The sparkling gown chosen, it turns out, wasn’t one that Ryack and Dunn made. It came directly from Stone’s closet. “It was a vintage piece that Sharon Stone had in her own collection,” Dunn says. “She said, ‘Listen, I think I have a great idea. This is a dress I’ve got. Why don’t you take a look at it? And we tested it and everybody said, ‘That’s it. We’re not gonna come up with anything better than that.’”
Ginger had a taste for expensive jewelry and clothing, so it only made sense that she would wear furs. When production on Casino began in Las Vegas in late 1994, Ryack and Dunn approached local furriers, told them they were working on a Scorsese movie, and asked if they had any period-appropriate coats that they could use.
“Suddenly the vaults flew open and these extraordinary pieces that they had since the ’70s came out,” Dunn says. “We were sort of in the throes of the anti-fur movement rearing its head in the ’90s, so these people couldn’t give away the furs. Having Sharon Stone wear some of their furs was beyond exciting to them. So we were able to pretty much promote these amazing furs that had been locked away for 15-20 years.”
Home Sweet Home
When Ace and Ginger tour their shiny new golf-course adjacent house—the former in a green suit, the latter in a trippy, rainbow-patterned dress—they spend the day lapping up all the indulgences now available to them. Sam gives Ginger piles of gold jewelry; she seemingly tries on dozens of pieces.
“They moved into a world where they were just surrounded by a color and freedom that none of them had experienced before in their lives,” Dunn says. “We just wanted to show that these were people that were experiencing the freedom that their activities, as it were, had made available to them. And so there’s no sense of restraint whatsoever.”
Ace Goes Pantsless
In one of the most memorable scenes in the film, Rothstein sits at his desk in his office preparing for a meeting. When his secretary calls to say that the county commissioner is there to see him, Ace stands up, revealing that he’s wearing an electric blue shirt and tie, matching shoes, custom-made boxer shorts and custom-dyed socks, and no pants.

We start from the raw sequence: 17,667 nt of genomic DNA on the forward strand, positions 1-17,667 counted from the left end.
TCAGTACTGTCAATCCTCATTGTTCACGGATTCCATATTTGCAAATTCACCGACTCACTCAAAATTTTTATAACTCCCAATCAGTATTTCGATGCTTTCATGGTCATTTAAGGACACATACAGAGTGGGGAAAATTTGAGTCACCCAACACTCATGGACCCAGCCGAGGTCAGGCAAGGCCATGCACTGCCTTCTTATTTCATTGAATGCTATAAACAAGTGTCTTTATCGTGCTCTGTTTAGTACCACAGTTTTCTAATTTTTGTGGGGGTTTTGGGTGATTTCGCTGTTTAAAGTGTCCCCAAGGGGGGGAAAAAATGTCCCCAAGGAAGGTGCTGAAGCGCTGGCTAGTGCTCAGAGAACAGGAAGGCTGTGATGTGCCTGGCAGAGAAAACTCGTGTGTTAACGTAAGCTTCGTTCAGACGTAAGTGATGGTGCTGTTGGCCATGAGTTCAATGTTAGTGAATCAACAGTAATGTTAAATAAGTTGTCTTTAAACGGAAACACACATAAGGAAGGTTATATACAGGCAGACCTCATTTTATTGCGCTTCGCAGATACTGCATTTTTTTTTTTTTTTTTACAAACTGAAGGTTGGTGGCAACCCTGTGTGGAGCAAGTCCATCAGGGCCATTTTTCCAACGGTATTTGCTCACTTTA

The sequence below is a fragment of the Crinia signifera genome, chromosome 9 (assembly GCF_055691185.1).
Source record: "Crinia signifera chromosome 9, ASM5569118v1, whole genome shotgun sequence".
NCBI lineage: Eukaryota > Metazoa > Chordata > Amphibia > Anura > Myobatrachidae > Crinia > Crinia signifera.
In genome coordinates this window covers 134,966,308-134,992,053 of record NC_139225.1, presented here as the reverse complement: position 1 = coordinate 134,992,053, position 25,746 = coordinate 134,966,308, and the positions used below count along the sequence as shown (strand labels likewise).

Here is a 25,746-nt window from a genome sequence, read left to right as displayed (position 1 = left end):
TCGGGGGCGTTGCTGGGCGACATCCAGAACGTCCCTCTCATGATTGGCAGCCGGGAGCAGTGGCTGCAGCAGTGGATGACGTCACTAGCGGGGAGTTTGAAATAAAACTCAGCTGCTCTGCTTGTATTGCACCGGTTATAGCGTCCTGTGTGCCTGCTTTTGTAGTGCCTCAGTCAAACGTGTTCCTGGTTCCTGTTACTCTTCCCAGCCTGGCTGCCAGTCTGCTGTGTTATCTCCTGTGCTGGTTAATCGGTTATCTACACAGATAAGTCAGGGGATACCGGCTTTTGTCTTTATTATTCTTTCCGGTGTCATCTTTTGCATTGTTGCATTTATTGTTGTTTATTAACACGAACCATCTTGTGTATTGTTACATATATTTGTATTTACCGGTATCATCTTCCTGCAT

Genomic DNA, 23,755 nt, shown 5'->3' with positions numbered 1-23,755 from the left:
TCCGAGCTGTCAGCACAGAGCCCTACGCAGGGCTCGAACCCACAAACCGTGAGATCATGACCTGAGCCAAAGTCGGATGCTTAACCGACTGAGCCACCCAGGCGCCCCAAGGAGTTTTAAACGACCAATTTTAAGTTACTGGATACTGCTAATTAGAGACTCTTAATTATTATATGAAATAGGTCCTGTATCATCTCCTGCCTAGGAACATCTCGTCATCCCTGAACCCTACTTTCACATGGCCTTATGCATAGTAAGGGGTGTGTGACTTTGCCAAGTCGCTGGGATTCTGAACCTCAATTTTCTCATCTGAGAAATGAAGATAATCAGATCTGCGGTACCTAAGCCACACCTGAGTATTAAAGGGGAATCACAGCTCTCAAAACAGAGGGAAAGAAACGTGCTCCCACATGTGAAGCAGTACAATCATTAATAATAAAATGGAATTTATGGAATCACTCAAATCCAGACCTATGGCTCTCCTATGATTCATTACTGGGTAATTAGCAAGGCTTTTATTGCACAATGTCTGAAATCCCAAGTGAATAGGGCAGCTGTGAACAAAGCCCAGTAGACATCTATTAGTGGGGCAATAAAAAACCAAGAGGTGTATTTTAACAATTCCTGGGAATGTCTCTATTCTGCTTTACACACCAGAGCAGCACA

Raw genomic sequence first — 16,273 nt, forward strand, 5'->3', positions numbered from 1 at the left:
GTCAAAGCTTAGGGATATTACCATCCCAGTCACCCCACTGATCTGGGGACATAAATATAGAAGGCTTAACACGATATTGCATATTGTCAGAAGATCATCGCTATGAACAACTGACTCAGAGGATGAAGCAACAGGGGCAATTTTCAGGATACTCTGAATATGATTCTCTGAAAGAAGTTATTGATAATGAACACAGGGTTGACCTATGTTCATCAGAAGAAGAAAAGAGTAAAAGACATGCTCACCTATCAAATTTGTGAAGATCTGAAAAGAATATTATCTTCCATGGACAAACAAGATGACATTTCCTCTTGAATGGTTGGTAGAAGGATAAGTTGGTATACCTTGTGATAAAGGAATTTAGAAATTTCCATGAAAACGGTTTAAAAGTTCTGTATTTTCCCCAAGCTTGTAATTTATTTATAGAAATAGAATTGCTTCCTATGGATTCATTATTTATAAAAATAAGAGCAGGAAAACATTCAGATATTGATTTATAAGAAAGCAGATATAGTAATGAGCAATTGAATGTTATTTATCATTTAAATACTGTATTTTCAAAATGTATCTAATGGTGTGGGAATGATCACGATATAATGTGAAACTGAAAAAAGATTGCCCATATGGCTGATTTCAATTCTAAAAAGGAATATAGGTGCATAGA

“Behind the scenes there were a lot of things that we would just laugh about and think, ‘They’re not gonna believe this when they see it,’” Dunn says. “Ace is now not gonna have his pants on in the scene. It’s a serious scene. It just sort of creates a whole sort of tension and comedy simultaneously that’s often part of a Scorsese film.”
You see, sitting for an extended period of time will destroy the crease on pressed trousers. Rothstein wanted to look as sharp as possible, so he worked in his underwear until he had to greet his guest. “It was all meant to demonstrate the type of mind Ace had,” Dunn says. “As disturbed as it was, it was also brilliant and obsessive. That whole concept is when things get tough and he’s under stress, he actually gets more orderly and concerned about his appearance.”
Coats of Many Colors
Ryack and Dunn had fun dressing Ace in shades that he likely wouldn’t have been caught dead in before moving West. He compared Rothstein’s usual palette to a sleeve of multicolored Necco wafers. “We wanted it to have that sort of desert feeling,” Dunn says, “where suddenly the mobsters were wearing these colors that they would never have worn in Kansas City or Chicago.”
In Vegas, for a while at least, Rothstein blossomed. “We all know those people who start out in one place and suddenly they go somewhere, a light bulb goes off, and everything clicks for them,” Dunn says. “And they are in the environment they were meant to be in. That’s really how we always approached Ace. Probably back in Chicago he just looks like everybody else in his sharkskin suit. But then once he got to Las Vegas and became a success, he had the power to indulge himself.”